According to recent filings with the Securities and Exchange Commission, WBA and Rite Aid agreed to withdraw their initial Hart-Scott-Rodino (HSR) Antitrust Improvements Act notification and report filing, dated July 17, and refile it with the Department of Justice and the Federal Trade Commission by August 18.
The move would reset the companies’ HSR waiting period to expire on September 18, unless otherwise extended or terminated.
Under the HSR Act, the waiting period is typically 30 days. The parties may not close their deal until that period has passed.
Back on June 29, WBA and Rite Aid announced the termination of their $14 billion merger deal and unveiled a new pact in which WBA plans to buy 2,186 stores, three distribution centers and related inventory from Rite Aid for $5.175 billion in cash. WBA also agreed to pay Rite Aid a $325 million merger termination fee.
The cancellation of the Walgreens-Rite Aid merger also meant the termination of a deal with Fred’s Inc. to acquire stores slated for divestiture. In December 2016, Fred’s had agreed to buy 865 or more Rite Aid stores in connection with the merger.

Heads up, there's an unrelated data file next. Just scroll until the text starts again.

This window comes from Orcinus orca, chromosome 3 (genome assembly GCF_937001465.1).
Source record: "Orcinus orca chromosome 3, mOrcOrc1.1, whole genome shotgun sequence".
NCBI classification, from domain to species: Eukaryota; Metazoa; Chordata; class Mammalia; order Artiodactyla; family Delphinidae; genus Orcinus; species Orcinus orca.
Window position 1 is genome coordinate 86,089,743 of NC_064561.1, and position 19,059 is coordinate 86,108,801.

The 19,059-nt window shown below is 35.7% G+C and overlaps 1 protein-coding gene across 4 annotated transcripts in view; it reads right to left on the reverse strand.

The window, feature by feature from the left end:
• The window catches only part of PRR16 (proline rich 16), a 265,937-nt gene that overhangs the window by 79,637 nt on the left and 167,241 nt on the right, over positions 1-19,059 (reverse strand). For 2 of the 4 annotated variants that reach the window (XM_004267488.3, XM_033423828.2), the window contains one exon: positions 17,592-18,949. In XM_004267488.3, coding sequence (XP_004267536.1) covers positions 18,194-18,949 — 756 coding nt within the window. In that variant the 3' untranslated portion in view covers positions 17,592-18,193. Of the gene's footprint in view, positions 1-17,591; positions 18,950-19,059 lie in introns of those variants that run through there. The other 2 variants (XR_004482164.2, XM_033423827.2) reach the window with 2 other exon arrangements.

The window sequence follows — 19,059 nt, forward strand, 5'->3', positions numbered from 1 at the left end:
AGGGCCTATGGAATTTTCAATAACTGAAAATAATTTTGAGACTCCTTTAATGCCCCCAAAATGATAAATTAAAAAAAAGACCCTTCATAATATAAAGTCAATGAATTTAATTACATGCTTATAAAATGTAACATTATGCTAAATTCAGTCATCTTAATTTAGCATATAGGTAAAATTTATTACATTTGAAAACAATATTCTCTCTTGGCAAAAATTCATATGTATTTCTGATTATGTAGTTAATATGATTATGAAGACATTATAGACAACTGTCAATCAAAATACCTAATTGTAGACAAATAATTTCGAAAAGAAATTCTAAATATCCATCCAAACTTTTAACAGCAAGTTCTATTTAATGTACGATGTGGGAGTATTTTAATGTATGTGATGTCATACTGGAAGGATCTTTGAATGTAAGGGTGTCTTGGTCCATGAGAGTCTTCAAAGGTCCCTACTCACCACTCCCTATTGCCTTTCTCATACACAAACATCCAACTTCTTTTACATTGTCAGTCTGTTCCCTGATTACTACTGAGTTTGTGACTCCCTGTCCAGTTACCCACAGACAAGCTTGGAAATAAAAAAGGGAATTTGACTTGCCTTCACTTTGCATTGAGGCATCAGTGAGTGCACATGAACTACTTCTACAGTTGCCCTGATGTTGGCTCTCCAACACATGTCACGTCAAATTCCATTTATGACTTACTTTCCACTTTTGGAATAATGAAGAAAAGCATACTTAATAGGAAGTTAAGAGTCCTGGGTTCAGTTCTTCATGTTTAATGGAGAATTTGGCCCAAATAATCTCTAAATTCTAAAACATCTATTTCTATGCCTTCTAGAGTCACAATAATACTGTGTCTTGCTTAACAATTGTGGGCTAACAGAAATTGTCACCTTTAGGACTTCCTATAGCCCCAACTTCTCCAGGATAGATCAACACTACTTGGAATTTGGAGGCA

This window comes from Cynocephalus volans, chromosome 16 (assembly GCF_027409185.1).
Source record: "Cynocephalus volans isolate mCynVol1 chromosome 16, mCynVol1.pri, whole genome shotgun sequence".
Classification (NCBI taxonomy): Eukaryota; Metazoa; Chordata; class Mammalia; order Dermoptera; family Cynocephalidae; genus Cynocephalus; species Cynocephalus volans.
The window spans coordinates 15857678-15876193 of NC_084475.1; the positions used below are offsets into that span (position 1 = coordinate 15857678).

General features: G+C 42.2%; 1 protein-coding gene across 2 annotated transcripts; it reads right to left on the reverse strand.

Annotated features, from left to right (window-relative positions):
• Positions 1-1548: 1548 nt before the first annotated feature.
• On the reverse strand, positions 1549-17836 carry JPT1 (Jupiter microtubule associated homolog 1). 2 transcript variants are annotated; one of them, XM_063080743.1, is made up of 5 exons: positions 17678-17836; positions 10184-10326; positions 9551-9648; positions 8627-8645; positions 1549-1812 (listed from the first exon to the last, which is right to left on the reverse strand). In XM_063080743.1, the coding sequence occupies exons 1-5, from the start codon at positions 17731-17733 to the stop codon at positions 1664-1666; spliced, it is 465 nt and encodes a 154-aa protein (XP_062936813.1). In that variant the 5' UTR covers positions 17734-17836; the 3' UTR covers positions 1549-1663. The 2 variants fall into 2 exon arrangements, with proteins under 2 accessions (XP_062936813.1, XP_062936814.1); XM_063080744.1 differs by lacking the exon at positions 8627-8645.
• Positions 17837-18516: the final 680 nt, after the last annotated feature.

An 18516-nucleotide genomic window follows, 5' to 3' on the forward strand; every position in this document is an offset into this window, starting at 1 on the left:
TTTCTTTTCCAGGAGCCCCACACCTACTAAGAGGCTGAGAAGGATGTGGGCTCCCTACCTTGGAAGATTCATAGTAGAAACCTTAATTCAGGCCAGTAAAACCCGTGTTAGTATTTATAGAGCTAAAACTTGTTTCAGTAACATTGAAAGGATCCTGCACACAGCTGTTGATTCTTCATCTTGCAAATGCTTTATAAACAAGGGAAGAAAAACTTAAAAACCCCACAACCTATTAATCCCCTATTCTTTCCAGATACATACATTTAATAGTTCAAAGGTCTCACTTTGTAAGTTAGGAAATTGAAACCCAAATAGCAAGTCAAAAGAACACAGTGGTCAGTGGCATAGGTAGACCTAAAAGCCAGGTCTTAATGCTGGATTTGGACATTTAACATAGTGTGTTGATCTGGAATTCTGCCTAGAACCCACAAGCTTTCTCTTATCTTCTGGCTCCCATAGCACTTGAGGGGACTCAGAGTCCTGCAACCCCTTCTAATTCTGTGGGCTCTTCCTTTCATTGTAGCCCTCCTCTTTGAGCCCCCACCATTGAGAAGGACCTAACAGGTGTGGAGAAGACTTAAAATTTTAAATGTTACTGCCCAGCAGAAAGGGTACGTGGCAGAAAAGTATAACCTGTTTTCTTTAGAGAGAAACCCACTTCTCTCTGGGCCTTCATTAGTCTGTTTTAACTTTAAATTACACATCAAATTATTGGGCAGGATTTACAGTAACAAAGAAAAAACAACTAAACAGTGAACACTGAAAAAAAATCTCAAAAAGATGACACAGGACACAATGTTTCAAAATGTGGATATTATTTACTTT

WBA’s original acquisition offer for Rite Aid in October 2015, was for $9 per share and the assumption of more than $7 billion in net debt, for a total deal value of $17.2 billion.
WBA and Rite Aid amended the merger agreement on January 30, 2017. The revised price for the deal was $6.50 to $7.00 per share, putting the cash portion of the transaction at about $6.84 billion to $7.37 billion — depending on the number of stores divested — plus the assumption of Rite Aid’s debt.
Rite Aid and WBA had said at the time they expected to finalize the new transaction in the next six months, pending FTC approval and other closing conditions.
“Walgreens and Rite Aid have publicly stated they have reached a new agreement relating to certain Rite Aid assets,” the FTC said in its statement. “The FTC will review any new transaction proposed by the parties under the statutes enforced by the commission, as may be applicable.”
Yet Wolfe Research analyst Scott Mushkin contends that competitive snags remain with the downsized deal and approval from the FTC isn’t a certainty.
“We struggle to see how a Rite Aid ‘light’ merger will be any more palatable to the FTC than the original transaction, as many of the East Coast markets WBA wants to purchase have clear market-share concentration issues,” Mushkin wrote in a research note.
He added, “We would anticipate that the company would at a minimum need to divest a number of stores in certain markets, and there remains a strong possibility that the FTC could move to block the new proposal altogether.”